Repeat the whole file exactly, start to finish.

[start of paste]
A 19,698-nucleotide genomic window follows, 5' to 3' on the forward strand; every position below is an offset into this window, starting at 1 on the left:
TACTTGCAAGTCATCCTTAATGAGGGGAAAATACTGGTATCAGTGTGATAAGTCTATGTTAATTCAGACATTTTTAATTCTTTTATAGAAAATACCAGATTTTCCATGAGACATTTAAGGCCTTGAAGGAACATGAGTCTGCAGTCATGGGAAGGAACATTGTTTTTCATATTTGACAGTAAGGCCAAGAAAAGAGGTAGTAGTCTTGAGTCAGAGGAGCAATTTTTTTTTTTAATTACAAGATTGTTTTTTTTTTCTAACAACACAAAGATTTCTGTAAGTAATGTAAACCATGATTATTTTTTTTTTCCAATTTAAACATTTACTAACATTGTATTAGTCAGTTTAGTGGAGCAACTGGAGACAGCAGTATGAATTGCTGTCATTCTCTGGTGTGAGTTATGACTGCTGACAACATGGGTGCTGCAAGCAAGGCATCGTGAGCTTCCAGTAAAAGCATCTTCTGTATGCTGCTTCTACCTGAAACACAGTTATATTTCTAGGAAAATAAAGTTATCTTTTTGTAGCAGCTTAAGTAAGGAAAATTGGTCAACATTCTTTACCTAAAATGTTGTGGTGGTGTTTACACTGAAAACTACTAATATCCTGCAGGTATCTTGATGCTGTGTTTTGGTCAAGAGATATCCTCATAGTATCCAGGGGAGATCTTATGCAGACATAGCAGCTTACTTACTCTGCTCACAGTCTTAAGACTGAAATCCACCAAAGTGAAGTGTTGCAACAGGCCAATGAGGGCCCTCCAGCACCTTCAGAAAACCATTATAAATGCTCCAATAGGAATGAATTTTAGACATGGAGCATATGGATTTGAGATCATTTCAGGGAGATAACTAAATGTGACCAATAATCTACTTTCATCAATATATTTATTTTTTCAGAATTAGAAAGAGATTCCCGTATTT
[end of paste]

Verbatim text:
A 19,698-nucleotide genomic window follows, 5' to 3' on the forward strand; every position below is an offset into this window, starting at 1 on the left:
TACTTGCAAGTCATCCTTAATGAGGGGAAAATACTGGTATCAGTGTGATAAGTCTATGTTAATTCAGACATTTTTAATTCTTTTATAGAAAATACCAGATTTTCCATGAGACATTTAAGGCCTTGAAGGAACATGAGTCTGCAGTCATGGGAAGGAACATTGTTTTTCATATTTGACAGTAAGGCCAAGAAAAGAGGTAGTAGTCTTGAGTCAGAGGAGCAATTTTTTTTTTTAATTACAAGATTGTTTTTTTTTTCTAACAACACAAAGATTTCTGTAAGTAATGTAAACCATGATTATTTTTTTTTTCCAATTTAAACATTTACTAACATTGTATTAGTCAGTTTAGTGGAGCAACTGGAGACAGCAGTATGAATTGCTGTCATTCTCTGGTGTGAGTTATGACTGCTGACAACATGGGTGCTGCAAGCAAGGCATCGTGAGCTTCCAGTAAAAGCATCTTCTGTATGCTGCTTCTACCTGAAACACAGTTATATTTCTAGGAAAATAAAGTTATCTTTTTGTAGCAGCTTAAGTAAGGAAAATTGGTCAACATTCTTTACCTAAAATGTTGTGGTGGTGTTTACACTGAAAACTACTAATATCCTGCAGGTATCTTGATGCTGTGTTTTGGTCAAGAGATATCCTCATAGTATCCAGGGGAGATCTTATGCAGACATAGCAGCTTACTTACTCTGCTCACAGTCTTAAGACTGAAATCCACCAAAGTGAAGTGTTGCAACAGGCCAATGAGGGCCCTCCAGCACCTTCAGAAAACCATTATAAATGCTCCAATAGGAATGAATTTTAGACATGGAGCATATGGATTTGAGATCATTTCAGGGAGATAACTAAATGTGACCAATAATCTACTTTCATCAATATATTTATTTTTTCAGAATTAGAAAGAGATTCCCGTATTT